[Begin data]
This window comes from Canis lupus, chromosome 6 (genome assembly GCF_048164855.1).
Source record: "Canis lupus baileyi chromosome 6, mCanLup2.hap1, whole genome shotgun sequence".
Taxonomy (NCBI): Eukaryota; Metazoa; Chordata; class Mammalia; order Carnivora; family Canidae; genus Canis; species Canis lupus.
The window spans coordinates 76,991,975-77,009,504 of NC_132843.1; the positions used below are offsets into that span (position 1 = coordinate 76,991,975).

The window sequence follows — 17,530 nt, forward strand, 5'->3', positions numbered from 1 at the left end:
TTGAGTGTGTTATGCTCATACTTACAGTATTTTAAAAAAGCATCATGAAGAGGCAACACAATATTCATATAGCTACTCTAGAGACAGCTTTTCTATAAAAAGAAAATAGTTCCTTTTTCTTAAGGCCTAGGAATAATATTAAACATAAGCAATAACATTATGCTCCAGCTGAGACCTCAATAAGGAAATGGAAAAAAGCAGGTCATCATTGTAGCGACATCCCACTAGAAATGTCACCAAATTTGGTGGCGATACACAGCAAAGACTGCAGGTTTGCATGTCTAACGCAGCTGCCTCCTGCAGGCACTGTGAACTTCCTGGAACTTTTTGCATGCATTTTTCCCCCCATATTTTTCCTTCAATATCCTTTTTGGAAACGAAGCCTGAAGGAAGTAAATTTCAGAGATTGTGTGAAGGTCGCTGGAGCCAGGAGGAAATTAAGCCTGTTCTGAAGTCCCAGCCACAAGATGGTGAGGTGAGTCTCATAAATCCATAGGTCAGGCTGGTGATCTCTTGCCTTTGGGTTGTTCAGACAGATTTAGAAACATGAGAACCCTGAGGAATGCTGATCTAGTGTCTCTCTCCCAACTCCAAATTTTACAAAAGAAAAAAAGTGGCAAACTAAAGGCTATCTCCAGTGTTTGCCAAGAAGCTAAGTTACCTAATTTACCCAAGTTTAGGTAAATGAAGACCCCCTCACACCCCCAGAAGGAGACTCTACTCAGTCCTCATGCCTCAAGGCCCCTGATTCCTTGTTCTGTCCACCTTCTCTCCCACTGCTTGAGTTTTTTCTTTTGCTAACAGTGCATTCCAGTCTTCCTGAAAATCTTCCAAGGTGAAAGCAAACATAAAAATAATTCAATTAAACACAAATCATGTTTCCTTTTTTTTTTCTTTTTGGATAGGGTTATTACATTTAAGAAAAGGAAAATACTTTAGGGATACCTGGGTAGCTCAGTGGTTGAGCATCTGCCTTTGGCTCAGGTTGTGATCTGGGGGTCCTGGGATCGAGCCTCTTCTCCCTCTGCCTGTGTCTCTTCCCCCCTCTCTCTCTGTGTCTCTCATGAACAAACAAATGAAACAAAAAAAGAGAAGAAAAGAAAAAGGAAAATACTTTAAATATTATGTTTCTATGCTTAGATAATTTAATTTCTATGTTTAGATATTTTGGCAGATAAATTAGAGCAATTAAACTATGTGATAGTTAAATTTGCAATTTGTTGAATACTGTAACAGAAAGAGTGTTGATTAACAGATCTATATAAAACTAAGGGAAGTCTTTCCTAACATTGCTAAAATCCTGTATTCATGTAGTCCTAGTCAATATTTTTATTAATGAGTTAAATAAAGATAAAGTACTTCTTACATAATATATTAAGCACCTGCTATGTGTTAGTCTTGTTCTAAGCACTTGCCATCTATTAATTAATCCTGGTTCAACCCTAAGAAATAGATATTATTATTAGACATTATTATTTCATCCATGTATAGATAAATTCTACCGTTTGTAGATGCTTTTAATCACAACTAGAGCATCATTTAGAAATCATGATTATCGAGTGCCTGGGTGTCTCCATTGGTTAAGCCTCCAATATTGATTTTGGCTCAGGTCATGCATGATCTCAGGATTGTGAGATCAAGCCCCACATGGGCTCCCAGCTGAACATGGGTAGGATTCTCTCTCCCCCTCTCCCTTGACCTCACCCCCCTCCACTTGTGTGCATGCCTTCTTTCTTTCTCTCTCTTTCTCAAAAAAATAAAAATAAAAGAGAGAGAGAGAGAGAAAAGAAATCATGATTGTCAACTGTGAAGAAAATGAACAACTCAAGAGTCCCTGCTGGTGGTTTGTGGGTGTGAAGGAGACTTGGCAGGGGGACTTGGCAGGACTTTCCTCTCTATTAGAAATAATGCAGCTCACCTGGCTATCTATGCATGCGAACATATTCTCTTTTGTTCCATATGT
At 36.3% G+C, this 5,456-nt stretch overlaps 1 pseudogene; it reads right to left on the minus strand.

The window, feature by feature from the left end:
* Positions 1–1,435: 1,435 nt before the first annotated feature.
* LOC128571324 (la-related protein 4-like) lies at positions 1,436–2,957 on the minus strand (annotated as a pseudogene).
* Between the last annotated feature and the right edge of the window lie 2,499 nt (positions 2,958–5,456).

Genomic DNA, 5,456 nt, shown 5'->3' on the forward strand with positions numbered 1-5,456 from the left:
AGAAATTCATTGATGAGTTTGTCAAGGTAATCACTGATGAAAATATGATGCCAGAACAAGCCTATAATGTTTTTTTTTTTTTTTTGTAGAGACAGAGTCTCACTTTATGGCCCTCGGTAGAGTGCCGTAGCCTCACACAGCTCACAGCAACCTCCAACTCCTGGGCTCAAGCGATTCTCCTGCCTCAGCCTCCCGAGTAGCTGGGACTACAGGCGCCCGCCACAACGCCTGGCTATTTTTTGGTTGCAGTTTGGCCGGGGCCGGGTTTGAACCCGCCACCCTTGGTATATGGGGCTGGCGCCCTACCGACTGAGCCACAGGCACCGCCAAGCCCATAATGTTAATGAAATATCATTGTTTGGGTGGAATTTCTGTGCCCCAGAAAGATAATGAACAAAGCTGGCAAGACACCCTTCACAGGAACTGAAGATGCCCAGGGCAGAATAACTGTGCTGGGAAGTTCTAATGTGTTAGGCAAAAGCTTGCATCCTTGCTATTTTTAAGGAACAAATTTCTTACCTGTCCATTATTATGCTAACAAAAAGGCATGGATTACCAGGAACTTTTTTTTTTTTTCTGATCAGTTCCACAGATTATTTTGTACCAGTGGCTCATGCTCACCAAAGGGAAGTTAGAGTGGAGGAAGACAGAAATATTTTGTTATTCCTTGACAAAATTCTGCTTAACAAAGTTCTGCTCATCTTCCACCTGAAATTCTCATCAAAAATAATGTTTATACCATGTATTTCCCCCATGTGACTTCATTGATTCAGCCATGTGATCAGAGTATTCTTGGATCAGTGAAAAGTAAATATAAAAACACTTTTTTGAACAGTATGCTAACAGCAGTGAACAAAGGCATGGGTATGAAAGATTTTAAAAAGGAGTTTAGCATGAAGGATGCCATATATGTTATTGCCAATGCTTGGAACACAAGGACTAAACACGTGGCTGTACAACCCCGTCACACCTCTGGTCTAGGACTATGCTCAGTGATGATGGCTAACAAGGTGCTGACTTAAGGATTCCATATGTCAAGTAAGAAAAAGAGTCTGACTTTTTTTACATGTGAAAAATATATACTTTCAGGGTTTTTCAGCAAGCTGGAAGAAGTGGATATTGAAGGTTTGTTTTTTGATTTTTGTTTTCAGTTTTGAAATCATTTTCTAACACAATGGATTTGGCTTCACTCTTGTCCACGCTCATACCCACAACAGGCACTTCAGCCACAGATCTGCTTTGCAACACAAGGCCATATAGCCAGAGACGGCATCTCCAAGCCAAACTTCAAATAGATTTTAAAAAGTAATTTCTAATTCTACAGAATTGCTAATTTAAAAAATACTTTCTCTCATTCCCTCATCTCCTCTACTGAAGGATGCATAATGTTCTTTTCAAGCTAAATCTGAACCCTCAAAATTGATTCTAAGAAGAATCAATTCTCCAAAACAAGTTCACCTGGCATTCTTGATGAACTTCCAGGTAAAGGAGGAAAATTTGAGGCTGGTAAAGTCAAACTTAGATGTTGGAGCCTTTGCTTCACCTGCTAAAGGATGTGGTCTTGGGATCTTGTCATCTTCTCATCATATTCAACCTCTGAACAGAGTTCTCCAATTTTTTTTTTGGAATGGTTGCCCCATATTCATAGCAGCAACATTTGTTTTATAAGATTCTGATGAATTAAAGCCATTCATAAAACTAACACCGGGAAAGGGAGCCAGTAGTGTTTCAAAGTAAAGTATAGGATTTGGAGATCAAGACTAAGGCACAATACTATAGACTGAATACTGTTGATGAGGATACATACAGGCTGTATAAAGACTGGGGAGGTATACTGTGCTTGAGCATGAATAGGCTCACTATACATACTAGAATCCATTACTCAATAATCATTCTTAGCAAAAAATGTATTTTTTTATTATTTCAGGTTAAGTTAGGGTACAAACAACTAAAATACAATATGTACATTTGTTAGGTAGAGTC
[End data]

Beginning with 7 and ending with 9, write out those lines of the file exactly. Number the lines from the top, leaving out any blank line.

At 36.3% G+C, this 5,456-nt stretch overlaps 1 pseudogene; it reads right to left on the minus strand.

The window, feature by feature from the left end:
* Positions 1–1,435: 1,435 nt before the first annotated feature.